Supplemental pigments and extenders can also be used in conjunction with the conductive pigment to decrease the gloss of the coating and enhance corrosion protection. The supplemental pigments which can be employed include silica, clay and the like.
The electrodepositable coating compositions of the present invention are dispersed in aqueous medium. Besides water, the aqueous medium may also contain a coalescing solvent. Useful coalescing solvents include hydrocarbons, alcohols, esters, ethers and ketones. Specific coalescing solvents include isopropanol, butanol, 2-ethylhexanol, isophorone, 4-methoxy-pentaone, ethylene and propylene glycol and the monoethyl, monobutyl and monohexyl ethers of ethylene glycol.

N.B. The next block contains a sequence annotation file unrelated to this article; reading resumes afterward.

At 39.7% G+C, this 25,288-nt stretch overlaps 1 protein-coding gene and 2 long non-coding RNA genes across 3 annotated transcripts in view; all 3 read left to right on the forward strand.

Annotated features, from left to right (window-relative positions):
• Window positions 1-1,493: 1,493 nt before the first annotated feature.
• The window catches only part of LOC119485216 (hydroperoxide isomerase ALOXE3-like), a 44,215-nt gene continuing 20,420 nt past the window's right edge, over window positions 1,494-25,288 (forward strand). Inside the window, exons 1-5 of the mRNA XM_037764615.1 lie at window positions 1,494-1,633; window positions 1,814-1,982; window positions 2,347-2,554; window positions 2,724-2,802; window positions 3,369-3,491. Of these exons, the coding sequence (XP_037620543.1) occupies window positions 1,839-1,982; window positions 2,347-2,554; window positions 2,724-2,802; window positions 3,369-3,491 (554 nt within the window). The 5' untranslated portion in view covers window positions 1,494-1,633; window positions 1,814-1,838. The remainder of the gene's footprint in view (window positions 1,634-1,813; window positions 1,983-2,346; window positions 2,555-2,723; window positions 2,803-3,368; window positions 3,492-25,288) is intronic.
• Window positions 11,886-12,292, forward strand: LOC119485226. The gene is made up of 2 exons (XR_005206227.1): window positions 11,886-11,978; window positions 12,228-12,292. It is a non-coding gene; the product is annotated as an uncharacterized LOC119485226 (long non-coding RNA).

Virtually any conductive substrate can be coated by the process according to the invention. Customarily they are metal substrates, for example iron, steel, copper, zinc, brass, tin, nickel, chromium or aluminum, which can be phosphatized, chromatized or otherwise pretreated.
The conditions under which electrodeposition is carried out are, in general, similar to those used in electrodeposition of other types of coatings. The temperature of the electrodeposition bath is generally between 75° and 95° F. The applied voltage may be varied greatly and can be, for example, as low as one volt or as high as several thousand volts, although typically between about 50 volts and 500 volts are employed. Preferably, the applied voltage is between about 75 and 200 volts and the conductive composition is electrodeposited for about 1.5-3 minutes.